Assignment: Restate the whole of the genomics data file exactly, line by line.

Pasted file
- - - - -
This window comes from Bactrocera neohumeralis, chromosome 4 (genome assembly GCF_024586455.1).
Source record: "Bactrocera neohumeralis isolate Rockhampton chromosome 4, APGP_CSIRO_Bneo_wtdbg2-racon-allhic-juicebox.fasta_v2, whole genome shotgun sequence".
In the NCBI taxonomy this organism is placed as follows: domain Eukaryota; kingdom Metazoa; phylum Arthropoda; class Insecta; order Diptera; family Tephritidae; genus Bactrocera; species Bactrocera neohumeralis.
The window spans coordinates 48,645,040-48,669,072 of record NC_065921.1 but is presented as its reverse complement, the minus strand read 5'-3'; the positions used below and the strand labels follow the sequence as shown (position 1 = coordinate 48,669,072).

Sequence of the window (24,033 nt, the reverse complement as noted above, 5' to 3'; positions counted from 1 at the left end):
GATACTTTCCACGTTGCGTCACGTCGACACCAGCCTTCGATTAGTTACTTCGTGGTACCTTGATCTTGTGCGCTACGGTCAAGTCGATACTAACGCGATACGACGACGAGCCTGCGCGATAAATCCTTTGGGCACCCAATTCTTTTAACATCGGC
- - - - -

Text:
This window comes from Bactrocera neohumeralis, chromosome 4 (genome assembly GCF_024586455.1).
Source record: "Bactrocera neohumeralis isolate Rockhampton chromosome 4, APGP_CSIRO_Bneo_wtdbg2-racon-allhic-juicebox.fasta_v2, whole genome shotgun sequence".
In the NCBI taxonomy this organism is placed as follows: domain Eukaryota; kingdom Metazoa; phylum Arthropoda; class Insecta; order Diptera; family Tephritidae; genus Bactrocera; species Bactrocera neohumeralis.
The window spans coordinates 48,645,040-48,669,072 of record NC_065921.1 but is presented as its reverse complement, the minus strand read 5'-3'; the positions used below and the strand labels follow the sequence as shown (position 1 = coordinate 48,669,072).

Sequence of the window (24,033 nt, the reverse complement as noted above, 5' to 3'; positions counted from 1 at the left end):
GATACTTTCCACGTTGCGTCACGTCGACACCAGCCTTCGATTAGTTACTTCGTGGTACCTTGATCTTGTGCGCTACGGTCAAGTCGATACTAACGCGATACGACGACGAGCCTGCGCGATAAATCCTTTGGGCACCCAATTCTTTTAACATCGGC